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From: Matthew Brealey <thelawnet@yahoo.com>
Date: Sat, 26 Feb 2000 19:40:40 -0500 (EST)
Message-ID: <20000227004037.6665.qmail@web904.mail.yahoo.com>
To: www-style@w3.org
Currently it is possible to control the appearance of the scrolling
mechanism (if any) on a window using the overflow property (overflow:
hidden) on the HTML (root) element. 

No it isn't. The overflow property applies to the content area of
elements, HTML can have margins, borders or padding. Therefore the
scrolling behaviour is ua-specific and cannot currently be described by

In addition, the sentence is wrong (overflow does not describe the
appearance of the scrolling mechanism, rather the presence or otherwise of
it) and the bracketed overflow: hidden is completely meaningless.

The sample style sheet is also wrong:

button, input[type=button], input[type=reset], input[type=submit],
input[type=checkbox], input[type=radio], textarea, input,
input[type=text], input[type=hidden], input[type=password],
{/* appearance of the various types of HTML4 buttons */
 display: inline-block;
 color: ButtonText;
 background: Button;
 border: ButtonBorder;

Wrong. Missing border style. Border declaration therefore ineffective.
Change to  border: 2px inset ButtonBorder (the current typical rendering).

/* dynamic interface */
 cursor: arrow;

Not a valid cursor type. In addition, 'default', which is what is meant,
is not the 'correct' cursor for text input elements. However, the cursor
declaration is entirely redundant. UA style sheets should not, under any
circumstances, have any cursor declarations. HTML {cursor: auto}, is the
only declaration that is needed, but this is redundant in a UA style sheet
since auto is the initial value. Let me repeat _cursor declarations have
no place in UA style sheets_. For example, BUTTON might have 'cursor:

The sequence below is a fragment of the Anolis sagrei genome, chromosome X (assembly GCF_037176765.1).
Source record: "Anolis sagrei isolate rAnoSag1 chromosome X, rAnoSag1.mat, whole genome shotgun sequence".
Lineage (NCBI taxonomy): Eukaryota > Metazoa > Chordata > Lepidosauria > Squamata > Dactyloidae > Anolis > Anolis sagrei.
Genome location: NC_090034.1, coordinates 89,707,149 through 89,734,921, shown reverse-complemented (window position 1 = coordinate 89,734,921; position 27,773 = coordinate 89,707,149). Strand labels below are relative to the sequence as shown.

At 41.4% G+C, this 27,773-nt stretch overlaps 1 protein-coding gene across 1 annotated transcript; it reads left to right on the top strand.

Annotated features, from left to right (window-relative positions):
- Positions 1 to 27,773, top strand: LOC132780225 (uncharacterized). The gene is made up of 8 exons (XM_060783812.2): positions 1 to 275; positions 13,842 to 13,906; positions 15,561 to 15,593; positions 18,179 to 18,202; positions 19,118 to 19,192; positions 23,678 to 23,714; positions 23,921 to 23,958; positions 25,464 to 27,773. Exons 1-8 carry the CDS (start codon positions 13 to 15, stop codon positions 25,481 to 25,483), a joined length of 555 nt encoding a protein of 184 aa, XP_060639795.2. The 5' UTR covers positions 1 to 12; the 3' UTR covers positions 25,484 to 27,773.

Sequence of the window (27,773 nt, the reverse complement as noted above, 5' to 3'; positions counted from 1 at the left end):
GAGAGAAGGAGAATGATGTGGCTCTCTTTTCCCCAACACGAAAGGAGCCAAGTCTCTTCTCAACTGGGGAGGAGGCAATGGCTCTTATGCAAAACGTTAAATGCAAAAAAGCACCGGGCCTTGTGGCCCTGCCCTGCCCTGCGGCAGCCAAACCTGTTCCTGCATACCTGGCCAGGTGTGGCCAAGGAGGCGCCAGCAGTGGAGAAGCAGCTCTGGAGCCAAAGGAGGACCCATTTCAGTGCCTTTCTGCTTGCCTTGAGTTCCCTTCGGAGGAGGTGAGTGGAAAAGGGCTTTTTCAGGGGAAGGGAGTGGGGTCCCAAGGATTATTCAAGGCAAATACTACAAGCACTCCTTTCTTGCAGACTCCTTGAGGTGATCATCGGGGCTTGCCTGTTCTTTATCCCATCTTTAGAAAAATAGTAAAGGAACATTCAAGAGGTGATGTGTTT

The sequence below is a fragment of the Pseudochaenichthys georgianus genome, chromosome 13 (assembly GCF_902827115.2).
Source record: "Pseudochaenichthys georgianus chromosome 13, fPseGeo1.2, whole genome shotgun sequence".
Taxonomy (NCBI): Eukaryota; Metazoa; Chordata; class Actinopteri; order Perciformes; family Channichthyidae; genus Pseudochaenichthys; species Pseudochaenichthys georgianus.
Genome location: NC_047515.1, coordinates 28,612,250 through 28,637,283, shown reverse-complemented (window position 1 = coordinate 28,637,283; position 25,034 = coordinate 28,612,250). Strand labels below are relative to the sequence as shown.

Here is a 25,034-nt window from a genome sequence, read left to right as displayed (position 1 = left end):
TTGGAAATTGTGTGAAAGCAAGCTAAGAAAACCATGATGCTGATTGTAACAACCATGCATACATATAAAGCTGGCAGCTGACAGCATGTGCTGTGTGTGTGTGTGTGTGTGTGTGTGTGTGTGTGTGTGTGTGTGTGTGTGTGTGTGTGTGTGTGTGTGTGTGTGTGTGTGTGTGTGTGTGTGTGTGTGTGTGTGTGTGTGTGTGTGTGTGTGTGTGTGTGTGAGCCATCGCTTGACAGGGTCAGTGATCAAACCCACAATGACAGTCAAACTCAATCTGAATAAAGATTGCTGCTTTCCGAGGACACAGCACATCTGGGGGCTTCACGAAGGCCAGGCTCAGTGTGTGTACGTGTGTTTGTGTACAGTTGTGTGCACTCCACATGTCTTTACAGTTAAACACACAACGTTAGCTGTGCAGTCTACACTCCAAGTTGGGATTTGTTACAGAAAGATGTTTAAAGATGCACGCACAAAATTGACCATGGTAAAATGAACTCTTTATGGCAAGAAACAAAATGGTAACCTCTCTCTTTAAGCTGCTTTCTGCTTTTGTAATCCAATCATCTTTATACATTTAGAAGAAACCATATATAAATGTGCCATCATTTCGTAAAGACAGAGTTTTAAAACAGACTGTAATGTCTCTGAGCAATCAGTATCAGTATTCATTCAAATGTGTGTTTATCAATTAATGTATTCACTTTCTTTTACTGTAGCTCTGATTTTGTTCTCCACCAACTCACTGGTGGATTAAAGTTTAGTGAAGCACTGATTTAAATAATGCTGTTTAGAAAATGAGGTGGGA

pointer' in one UA and 'cursor: default' in another.

The primary role for cursor is in XML.

frame, frameset

No. They are both display: block

input[type=checkbox]:before { content: checkbox }

input[type=radio]:before { content: radio }

Why :before? Why not plain input[type=radio] {content: radio}

input[type=button], input[type=reset], input[type=submit]
{/* content and formatting of text in HTML4 input buttons */
 content: attr(value)}

Nope. attr(value) is fine for button, but for reset it is content: "Reset"
- regardless of the case of value

 user-modify: read-only; 
No. Input is the same as input[type=text]

Correct for user-modify is:
input[type=text], input {user-modify: read-write}

input[type] {user-modify: read-only}

textarea, button
/* appearance of BUTTON and TEXTAREA tags in particular */

Standard practice is white-space: pre for textarea. I haven't tested any
other browsers, but WinIE does white-space: nowrap for button.

This is needed:
input[type=text], input {overflow: scroll;
scrollbar: vertical}

input[type] {overflow: hidden}

textarea {overflow: auto}

Note the scrollbar property. This is the same as the proposed resizer
property with the exception that it specifies whether scrollbars will
appear, so overflow: scroll specifies scrolling behaviour without scroll
bars appearing. 

I'm quite sure there are other errors in the style sheet as well, but it
is rather difficult to read because of the way it is arranged.

html {
       width: 100px;
       height: 100px;
       overflow: clip;

Not a valid value for overflow. This error is repeated several times in
the document

       resizer: none
     } /* display content in a non-resizable 100px by 100px window */

What effect does display: inline have on an element that is intrinsically
inline-blockish (i.e., one with intrinsic dimensions); for example, <IMG
style="display: inline">. There seem to me to be two options:

1. ignore the declaration and treat as an inline element - but why have
display: inline-block at all?
2. honour the declaration - but how?

>From Matthew Brealey (http://members.tripod.co.uk/lawnet (for law)or http://members.tripod.co.uk/lawnet/WEBFRAME.HTM (for CSS))
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Received on Monday, 28 February 2000 11:01:31 GMT

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